Beyond Winning the Ability To Govern

San Francisco Chronicle, November 9, 2008
By Leon E. Panetta

All of America, regardless of party, can take great pride in the fact that our democracy has finally delivered on the promise of our forefathers of a nation of, by and for all people.

But the new president will have little time to sit back and enjoy his victory. The question is no longer whether he can win. The only relevant question now is whether he can govern.

President Barack Obama will walk into the Oval Office and face some of the worst crises that have ever confronted a modern U.S. commander in chief:

An economy in deep recession, a record deficit of almost $1 trillion, two intractable wars, the war on terror, an energy crisis that threatens our security and our planet, inadequate health care coverage, exploding entitlement costs in Social Security and Medicare, failed immigration policies and an education system that is not meeting the needs of a competitive global world.

Throughout our history, great presidents understood the call to duty and embraced their responsibility to act decisively to preserve the nation. They had both a vision to inspire and mobilize the people and the common sense, pragmatism and political ability to get things done.

What does all of this mean for the 44th president of the United States?

TRUST: First and foremost, Obama will never be able to confront any of these crises unless he maintains and respects the trust of the American people.

Unfortunately, President Bush too often took that trust for granted by acting as if somehow he was not accountable to the will of the people. The result was a failed presidency. The greatest occupational hazard for any president is isolation – from the people, from the issues, from reality.

President Obama must never surrender his humanity to the trappings of power. If he preserves the unique bond he has established with those who elected him by being honest with them, he will not only help unify the country, he will also mobilize the most powerful weapon a president has in our democracy – the voice of the people.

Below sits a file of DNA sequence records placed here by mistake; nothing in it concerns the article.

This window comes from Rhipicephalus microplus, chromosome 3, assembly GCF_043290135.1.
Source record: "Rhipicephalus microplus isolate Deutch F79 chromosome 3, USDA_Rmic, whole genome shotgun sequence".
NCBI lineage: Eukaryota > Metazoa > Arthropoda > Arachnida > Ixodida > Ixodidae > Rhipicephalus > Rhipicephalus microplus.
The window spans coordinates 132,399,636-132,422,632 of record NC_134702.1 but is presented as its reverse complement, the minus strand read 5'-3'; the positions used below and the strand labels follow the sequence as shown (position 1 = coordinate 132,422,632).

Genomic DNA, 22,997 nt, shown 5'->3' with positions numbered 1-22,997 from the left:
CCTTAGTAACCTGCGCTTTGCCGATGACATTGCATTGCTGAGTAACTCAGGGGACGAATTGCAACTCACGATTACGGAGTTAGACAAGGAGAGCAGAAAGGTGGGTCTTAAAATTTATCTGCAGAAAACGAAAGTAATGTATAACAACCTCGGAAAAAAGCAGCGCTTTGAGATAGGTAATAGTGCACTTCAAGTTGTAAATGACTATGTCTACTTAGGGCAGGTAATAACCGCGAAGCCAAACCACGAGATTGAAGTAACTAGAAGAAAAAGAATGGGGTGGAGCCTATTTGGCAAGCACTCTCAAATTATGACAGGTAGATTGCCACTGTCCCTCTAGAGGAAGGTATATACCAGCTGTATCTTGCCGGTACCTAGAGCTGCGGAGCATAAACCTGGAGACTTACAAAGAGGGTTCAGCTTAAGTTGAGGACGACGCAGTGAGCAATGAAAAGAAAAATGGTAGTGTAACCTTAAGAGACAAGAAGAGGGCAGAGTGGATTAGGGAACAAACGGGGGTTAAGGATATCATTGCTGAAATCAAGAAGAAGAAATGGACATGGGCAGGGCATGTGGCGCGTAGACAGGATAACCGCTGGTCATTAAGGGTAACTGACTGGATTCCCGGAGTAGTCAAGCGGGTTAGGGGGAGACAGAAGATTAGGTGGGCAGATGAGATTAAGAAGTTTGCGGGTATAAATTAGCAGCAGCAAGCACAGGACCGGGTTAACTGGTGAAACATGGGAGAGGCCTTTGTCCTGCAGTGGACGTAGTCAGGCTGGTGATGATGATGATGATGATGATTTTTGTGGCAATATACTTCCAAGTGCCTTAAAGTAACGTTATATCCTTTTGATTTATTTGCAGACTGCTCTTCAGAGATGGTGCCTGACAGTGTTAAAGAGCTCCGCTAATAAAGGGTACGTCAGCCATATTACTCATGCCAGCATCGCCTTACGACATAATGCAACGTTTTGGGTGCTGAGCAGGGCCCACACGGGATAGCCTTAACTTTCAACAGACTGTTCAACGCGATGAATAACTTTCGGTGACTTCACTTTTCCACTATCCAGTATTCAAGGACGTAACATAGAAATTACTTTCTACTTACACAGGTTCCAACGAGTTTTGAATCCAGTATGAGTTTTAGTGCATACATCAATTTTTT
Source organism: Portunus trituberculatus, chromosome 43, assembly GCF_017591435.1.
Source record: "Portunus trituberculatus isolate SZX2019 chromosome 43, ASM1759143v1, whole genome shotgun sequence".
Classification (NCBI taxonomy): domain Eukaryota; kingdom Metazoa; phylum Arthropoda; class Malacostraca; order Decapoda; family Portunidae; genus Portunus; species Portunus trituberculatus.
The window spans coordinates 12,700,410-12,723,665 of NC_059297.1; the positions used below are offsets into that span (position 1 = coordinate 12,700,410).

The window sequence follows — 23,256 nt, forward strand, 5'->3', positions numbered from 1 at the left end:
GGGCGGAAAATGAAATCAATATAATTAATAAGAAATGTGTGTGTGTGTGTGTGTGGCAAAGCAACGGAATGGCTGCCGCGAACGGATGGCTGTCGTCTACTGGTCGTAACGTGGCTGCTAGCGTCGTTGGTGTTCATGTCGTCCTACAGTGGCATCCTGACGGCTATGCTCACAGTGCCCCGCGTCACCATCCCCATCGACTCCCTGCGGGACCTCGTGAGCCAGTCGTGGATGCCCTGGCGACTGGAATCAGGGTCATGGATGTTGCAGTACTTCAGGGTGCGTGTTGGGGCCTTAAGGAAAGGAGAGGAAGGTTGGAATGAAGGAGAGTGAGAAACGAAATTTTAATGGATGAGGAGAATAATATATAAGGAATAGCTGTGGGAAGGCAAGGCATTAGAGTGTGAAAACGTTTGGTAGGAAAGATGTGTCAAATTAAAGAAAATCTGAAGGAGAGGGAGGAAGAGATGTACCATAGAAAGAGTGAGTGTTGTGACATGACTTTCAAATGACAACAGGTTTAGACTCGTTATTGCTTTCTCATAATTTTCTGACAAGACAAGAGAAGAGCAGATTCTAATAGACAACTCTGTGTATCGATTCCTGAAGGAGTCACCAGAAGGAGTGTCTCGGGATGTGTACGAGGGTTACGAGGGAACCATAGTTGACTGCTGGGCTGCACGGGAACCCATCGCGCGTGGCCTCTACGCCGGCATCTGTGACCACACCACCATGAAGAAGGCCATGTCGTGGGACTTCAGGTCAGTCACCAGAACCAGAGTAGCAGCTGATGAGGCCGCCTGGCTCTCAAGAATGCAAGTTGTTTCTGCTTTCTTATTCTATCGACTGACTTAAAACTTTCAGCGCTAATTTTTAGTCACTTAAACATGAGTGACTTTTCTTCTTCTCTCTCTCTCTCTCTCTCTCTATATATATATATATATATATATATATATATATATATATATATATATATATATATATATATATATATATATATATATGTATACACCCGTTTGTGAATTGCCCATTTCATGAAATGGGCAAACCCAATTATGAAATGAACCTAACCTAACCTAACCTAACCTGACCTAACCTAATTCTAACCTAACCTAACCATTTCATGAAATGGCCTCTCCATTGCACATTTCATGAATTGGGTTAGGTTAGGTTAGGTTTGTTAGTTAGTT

WHITE HOUSE TEAM: Because no new president any longer has the benefit of a prolonged honeymoon, he must be prepared to hit the ground running the day after inauguration. That means he should quickly move to put his top White House team in place. He has already appointed his chief of staff and should also get a national security adviser in place. By selecting his key White House aides early, he will have the support team he needs to make crucial personnel, Cabinet and policy decisions.

ECONOMY AND NATIONAL SECURITY: The two most important issues the new president will immediately face are the threats to our economy and our national security. The $700 billion rescue package for the banks has virtually put the president in charge of the credit systems in the nation. That means that the president’s economic team – the secretaries of the Treasury, commerce and labor along with the directors of the Office of Management and Budget and the economic council – should be named early to assure a smooth transition on economic policies. The same is true for the national security team – the secretaries of state and defense, the U.N. ambassador, the head of the CIA and the national security adviser.

BIPARTISANSHIP: Obama has promised to change the partisanship and gridlock in Washington.

That will not be easy because both parties have been locked in bitter trench-warfare for more than a decade. But the effort must be made. The first step would be to appoint Republicans to key Cabinet positions. The new president also will have to reach out to the bipartisan leadership in Congress and seek its advice and counsel on key issues. Restoring trust between the president and the leaders is crucial to any hope for bipartisan cooperation.

FIRST 100 DAYS: And finally, the new president must begin to plan for the first 100 days of his presidency and beyond. The constraints of a weakened economy and deficits will limit his ability to deliver on all the promises made during the campaign. He will have to set priorities and determine what issues he will act on first, and what policies can be changed by executive orders. These early actions are crucial to defining his presidency.

History will forever recall the election of 2008 as one of great change. But to change is to govern. Obama has shown that he had the leadership to run one of the most effective campaigns in recent memory. But his ultimate legacy as president will be determined by his leadership to govern.

LEON PANETTA represented the Central Coast of California in the U.S. House of Representatives from 1977 until 1993, when he went on to become the director of the Office of Management and Budget. He was White House chief of staff under President Bill Clinton from 1995 to 1997. He now directs the Leon and Sylvia Panetta Institute for Public Policy at Cal State Monterey Bay. Contact us at